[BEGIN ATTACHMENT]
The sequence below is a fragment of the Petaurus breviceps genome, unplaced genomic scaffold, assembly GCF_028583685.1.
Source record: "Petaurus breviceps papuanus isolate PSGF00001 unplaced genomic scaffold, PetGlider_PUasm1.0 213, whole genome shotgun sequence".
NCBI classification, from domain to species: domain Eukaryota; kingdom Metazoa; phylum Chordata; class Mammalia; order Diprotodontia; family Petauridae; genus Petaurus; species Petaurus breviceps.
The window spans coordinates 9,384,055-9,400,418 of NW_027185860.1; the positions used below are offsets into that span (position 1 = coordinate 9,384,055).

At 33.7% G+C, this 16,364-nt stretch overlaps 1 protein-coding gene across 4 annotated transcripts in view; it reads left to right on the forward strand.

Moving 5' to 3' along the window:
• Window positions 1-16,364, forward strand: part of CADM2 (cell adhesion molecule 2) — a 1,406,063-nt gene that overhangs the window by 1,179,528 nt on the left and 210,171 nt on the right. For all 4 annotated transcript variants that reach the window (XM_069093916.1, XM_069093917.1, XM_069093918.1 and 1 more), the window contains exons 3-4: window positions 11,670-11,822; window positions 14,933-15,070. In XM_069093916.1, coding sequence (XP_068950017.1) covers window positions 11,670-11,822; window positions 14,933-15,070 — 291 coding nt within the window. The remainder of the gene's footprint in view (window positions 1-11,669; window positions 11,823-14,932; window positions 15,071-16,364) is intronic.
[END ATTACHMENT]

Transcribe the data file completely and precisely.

The sequence below is a fragment of the Petaurus breviceps genome, unplaced genomic scaffold, assembly GCF_028583685.1.
Source record: "Petaurus breviceps papuanus isolate PSGF00001 unplaced genomic scaffold, PetGlider_PUasm1.0 213, whole genome shotgun sequence".
NCBI classification, from domain to species: domain Eukaryota; kingdom Metazoa; phylum Chordata; class Mammalia; order Diprotodontia; family Petauridae; genus Petaurus; species Petaurus breviceps.
The window spans coordinates 9,384,055-9,400,418 of NW_027185860.1; the positions used below are offsets into that span (position 1 = coordinate 9,384,055).

At 33.7% G+C, this 16,364-nt stretch overlaps 1 protein-coding gene across 4 annotated transcripts in view; it reads left to right on the forward strand.

Moving 5' to 3' along the window:
• Window positions 1-16,364, forward strand: part of CADM2 (cell adhesion molecule 2) — a 1,406,063-nt gene that overhangs the window by 1,179,528 nt on the left and 210,171 nt on the right. For all 4 annotated transcript variants that reach the window (XM_069093916.1, XM_069093917.1, XM_069093918.1 and 1 more), the window contains exons 3-4: window positions 11,670-11,822; window positions 14,933-15,070. In XM_069093916.1, coding sequence (XP_068950017.1) covers window positions 11,670-11,822; window positions 14,933-15,070 — 291 coding nt within the window. The remainder of the gene's footprint in view (window positions 1-11,669; window positions 11,823-14,932; window positions 15,071-16,364) is intronic.